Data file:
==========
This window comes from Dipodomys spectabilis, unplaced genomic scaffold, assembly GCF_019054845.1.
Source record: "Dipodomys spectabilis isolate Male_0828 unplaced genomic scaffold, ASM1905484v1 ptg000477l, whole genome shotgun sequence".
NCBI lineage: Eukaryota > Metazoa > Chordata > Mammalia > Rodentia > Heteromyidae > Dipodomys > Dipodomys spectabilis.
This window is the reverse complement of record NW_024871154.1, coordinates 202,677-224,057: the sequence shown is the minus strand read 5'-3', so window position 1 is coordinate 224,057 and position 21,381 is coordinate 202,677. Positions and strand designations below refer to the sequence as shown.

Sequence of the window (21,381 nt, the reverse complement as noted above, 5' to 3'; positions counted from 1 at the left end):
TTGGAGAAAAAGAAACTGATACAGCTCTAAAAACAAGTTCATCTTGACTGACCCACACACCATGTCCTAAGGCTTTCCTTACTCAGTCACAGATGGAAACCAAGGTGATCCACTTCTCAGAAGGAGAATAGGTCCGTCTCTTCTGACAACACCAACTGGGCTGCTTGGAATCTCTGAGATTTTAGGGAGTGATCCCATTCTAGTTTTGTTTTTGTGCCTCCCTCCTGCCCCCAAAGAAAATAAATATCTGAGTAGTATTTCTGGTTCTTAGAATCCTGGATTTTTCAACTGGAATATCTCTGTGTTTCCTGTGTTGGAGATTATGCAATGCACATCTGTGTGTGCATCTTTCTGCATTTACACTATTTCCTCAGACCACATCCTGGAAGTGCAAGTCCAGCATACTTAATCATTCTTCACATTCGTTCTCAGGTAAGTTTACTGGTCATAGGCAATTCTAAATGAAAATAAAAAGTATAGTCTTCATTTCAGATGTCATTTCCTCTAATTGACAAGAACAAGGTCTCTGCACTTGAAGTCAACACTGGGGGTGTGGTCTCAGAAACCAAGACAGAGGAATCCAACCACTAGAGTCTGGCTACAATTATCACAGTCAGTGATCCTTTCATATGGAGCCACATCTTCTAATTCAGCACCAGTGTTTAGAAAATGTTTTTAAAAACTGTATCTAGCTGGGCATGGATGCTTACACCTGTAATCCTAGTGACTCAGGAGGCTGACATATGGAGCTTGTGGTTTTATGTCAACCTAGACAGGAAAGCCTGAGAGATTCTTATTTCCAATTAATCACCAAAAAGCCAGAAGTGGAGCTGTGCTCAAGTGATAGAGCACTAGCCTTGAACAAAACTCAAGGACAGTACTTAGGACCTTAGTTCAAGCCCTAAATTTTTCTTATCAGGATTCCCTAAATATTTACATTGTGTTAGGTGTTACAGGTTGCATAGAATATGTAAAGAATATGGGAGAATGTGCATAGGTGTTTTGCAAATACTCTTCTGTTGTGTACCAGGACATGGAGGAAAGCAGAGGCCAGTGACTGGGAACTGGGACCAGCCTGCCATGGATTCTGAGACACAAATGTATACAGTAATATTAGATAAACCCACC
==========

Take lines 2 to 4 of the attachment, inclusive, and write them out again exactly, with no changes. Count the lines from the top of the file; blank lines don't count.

Source record: "Dipodomys spectabilis isolate Male_0828 unplaced genomic scaffold, ASM1905484v1 ptg000477l, whole genome shotgun sequence".
NCBI lineage: Eukaryota > Metazoa > Chordata > Mammalia > Rodentia > Heteromyidae > Dipodomys > Dipodomys spectabilis.
This window is the reverse complement of record NW_024871154.1, coordinates 202,677-224,057: the sequence shown is the minus strand read 5'-3', so window position 1 is coordinate 224,057 and position 21,381 is coordinate 202,677. Positions and strand designations below refer to the sequence as shown.